It is gratifying that the GAO has recognized what we have known for years: that cooperatives–through their member ownership– responsively meet market needs.
Washington, DC (PRWEB) November 17, 2010
The National Cooperative Business Association (NCBA) is pleased that the Government Accountability Office (GAO) recognizes the positive value the American public can realize by restructuring Fannie Mae and Freddie Mac as cooperative businesses. GAO made this recommendation in its Nov. 15, 2010, Report to Congress.
Paul Hazen, President and CEO of the NCBA said, “It is very gratifying that the GAO has recognized what we have known for years: that cooperatives – through their member ownership – responsively meet market needs.”
In the report, the GAO states, “that lenders would have financial incentives to engage in sound mortgage underwriting because, if they do not, then poorly underwritten mortgage loans sold to the cooperatives could result in significant losses [that] could adversely affect the capital investments that lenders have in such cooperatives.” The GAO report further stated, “Fannie Mae and Freddie Mac help provide a secondary mortgage market for conventional conforming loans and thereby enhance liquidity in housing finance.” However, due to the establishment as for-profit shareholder corporations, with an implied government guarantee, it led both Fannie Mae and Freddie Mac to take excessive risks, resulting in costs that the GAO estimates will reach $400 billion to the U.S. taxpayer.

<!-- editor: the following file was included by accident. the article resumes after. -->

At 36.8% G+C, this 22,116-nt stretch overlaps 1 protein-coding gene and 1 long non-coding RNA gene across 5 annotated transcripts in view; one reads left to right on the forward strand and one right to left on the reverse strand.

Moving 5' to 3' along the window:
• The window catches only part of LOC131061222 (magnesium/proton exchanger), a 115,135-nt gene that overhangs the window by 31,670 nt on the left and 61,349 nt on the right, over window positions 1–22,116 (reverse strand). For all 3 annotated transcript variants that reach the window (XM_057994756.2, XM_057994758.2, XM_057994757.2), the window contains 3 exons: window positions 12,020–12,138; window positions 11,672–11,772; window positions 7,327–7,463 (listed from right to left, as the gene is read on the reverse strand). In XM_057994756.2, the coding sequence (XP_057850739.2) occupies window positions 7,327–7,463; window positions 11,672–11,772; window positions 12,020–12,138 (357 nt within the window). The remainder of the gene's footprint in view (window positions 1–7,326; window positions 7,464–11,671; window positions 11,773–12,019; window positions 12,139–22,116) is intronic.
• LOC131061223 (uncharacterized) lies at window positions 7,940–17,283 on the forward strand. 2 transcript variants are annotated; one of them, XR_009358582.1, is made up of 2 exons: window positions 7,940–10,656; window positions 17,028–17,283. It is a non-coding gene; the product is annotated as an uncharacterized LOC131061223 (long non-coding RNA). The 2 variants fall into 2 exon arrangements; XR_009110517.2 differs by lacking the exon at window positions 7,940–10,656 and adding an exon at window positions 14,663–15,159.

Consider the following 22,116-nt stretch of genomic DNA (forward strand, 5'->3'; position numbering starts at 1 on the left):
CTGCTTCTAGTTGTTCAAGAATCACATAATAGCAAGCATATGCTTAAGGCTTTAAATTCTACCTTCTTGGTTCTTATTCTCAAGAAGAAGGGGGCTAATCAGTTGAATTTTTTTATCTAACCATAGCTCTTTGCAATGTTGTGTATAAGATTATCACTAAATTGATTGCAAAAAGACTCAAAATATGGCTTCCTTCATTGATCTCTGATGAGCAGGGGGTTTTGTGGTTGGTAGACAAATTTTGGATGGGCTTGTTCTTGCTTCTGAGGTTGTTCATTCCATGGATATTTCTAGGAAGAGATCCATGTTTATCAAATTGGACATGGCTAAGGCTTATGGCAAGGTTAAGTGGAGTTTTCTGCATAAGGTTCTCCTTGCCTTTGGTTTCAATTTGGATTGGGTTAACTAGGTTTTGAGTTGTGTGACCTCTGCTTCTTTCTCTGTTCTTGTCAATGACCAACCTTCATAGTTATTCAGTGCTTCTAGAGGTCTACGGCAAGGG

Hazen added, “Because cooperatives operate without outside stockholders, they are able to take a long-term view for the benefit of the co-op’s owners and consumers. NCBA looks forward to working with the new Congress and the Administration to implement member-owned cooperative solutions for the myriad of challenges facing our economy.”
Over 29,000 cooperatives operate in the United States in all facets of our economy, serving farmers, small businesses, healthcare, energy and childcare among others. (For a complete listing, please visit http://www.ncba.coop). It is for this reason that the United Nations Secretary-General Ban Ki-moon declared, "Cooperatives are a reminder to the international community that it is possible to pursue both economic viability and social responsibility," when announcing 2012 as the International Year of Cooperatives.
Headquartered in Washington, DC the National Cooperative Business Association creates cooperative connections across all sectors of the nation's more than 29,000 cooperative businesses, including agriculture, food distribution and retailing, childcare, credit unions, housing, healthcare, purchasing, worker, energy, and telecommunications cooperatives. In addition, NCBA's CLUSA International Program has helped develop cooperatives and other sustainable businesses in over 50 countries since 1953. CLUSA currently runs 23 projects in 11 countries. To learn more about NCBA, please visit http://www.ncba.coop.